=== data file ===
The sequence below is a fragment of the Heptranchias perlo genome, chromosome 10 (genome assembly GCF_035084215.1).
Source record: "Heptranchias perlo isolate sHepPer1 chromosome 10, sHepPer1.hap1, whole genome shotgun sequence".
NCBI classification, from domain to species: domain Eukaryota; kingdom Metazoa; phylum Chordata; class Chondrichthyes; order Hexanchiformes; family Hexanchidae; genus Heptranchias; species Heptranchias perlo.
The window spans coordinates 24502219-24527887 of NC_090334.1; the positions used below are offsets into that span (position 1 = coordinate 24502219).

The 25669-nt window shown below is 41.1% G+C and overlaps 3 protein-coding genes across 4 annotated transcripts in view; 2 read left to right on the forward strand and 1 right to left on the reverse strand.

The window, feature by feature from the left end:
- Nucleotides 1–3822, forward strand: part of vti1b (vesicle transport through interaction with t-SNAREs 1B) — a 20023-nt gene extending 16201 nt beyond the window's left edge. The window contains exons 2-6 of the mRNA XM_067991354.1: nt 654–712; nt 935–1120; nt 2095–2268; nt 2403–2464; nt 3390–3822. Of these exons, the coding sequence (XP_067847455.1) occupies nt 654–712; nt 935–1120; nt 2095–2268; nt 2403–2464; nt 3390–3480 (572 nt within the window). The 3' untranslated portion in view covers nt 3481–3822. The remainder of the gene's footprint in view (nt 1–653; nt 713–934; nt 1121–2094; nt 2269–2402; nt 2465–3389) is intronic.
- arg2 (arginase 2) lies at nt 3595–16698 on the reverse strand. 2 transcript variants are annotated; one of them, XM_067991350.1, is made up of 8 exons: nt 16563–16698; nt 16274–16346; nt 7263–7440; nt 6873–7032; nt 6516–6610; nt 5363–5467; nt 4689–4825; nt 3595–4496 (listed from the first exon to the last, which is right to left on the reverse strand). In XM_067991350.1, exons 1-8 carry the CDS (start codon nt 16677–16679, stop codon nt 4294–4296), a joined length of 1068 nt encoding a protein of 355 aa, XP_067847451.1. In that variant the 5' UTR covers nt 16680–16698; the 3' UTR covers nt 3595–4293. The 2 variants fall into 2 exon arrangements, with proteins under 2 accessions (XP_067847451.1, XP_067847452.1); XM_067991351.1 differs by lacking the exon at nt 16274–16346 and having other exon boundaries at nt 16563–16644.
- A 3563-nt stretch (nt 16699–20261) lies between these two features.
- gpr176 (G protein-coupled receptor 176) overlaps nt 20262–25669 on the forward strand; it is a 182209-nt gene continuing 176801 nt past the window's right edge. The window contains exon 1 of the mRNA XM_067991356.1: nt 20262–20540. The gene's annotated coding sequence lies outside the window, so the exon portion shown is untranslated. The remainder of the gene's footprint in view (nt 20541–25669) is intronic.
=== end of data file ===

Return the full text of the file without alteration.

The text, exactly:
The sequence below is a fragment of the Heptranchias perlo genome, chromosome 10 (genome assembly GCF_035084215.1).
Source record: "Heptranchias perlo isolate sHepPer1 chromosome 10, sHepPer1.hap1, whole genome shotgun sequence".
NCBI classification, from domain to species: domain Eukaryota; kingdom Metazoa; phylum Chordata; class Chondrichthyes; order Hexanchiformes; family Hexanchidae; genus Heptranchias; species Heptranchias perlo.
The window spans coordinates 24502219-24527887 of NC_090334.1; the positions used below are offsets into that span (position 1 = coordinate 24502219).

The 25669-nt window shown below is 41.1% G+C and overlaps 3 protein-coding genes across 4 annotated transcripts in view; 2 read left to right on the forward strand and 1 right to left on the reverse strand.

The window, feature by feature from the left end:
- Nucleotides 1–3822, forward strand: part of vti1b (vesicle transport through interaction with t-SNAREs 1B) — a 20023-nt gene extending 16201 nt beyond the window's left edge. The window contains exons 2-6 of the mRNA XM_067991354.1: nt 654–712; nt 935–1120; nt 2095–2268; nt 2403–2464; nt 3390–3822. Of these exons, the coding sequence (XP_067847455.1) occupies nt 654–712; nt 935–1120; nt 2095–2268; nt 2403–2464; nt 3390–3480 (572 nt within the window). The 3' untranslated portion in view covers nt 3481–3822. The remainder of the gene's footprint in view (nt 1–653; nt 713–934; nt 1121–2094; nt 2269–2402; nt 2465–3389) is intronic.
- arg2 (arginase 2) lies at nt 3595–16698 on the reverse strand. 2 transcript variants are annotated; one of them, XM_067991350.1, is made up of 8 exons: nt 16563–16698; nt 16274–16346; nt 7263–7440; nt 6873–7032; nt 6516–6610; nt 5363–5467; nt 4689–4825; nt 3595–4496 (listed from the first exon to the last, which is right to left on the reverse strand). In XM_067991350.1, exons 1-8 carry the CDS (start codon nt 16677–16679, stop codon nt 4294–4296), a joined length of 1068 nt encoding a protein of 355 aa, XP_067847451.1. In that variant the 5' UTR covers nt 16680–16698; the 3' UTR covers nt 3595–4293. The 2 variants fall into 2 exon arrangements, with proteins under 2 accessions (XP_067847451.1, XP_067847452.1); XM_067991351.1 differs by lacking the exon at nt 16274–16346 and having other exon boundaries at nt 16563–16644.
- A 3563-nt stretch (nt 16699–20261) lies between these two features.
- gpr176 (G protein-coupled receptor 176) overlaps nt 20262–25669 on the forward strand; it is a 182209-nt gene continuing 176801 nt past the window's right edge. The window contains exon 1 of the mRNA XM_067991356.1: nt 20262–20540. The gene's annotated coding sequence lies outside the window, so the exon portion shown is untranslated. The remainder of the gene's footprint in view (nt 20541–25669) is intronic.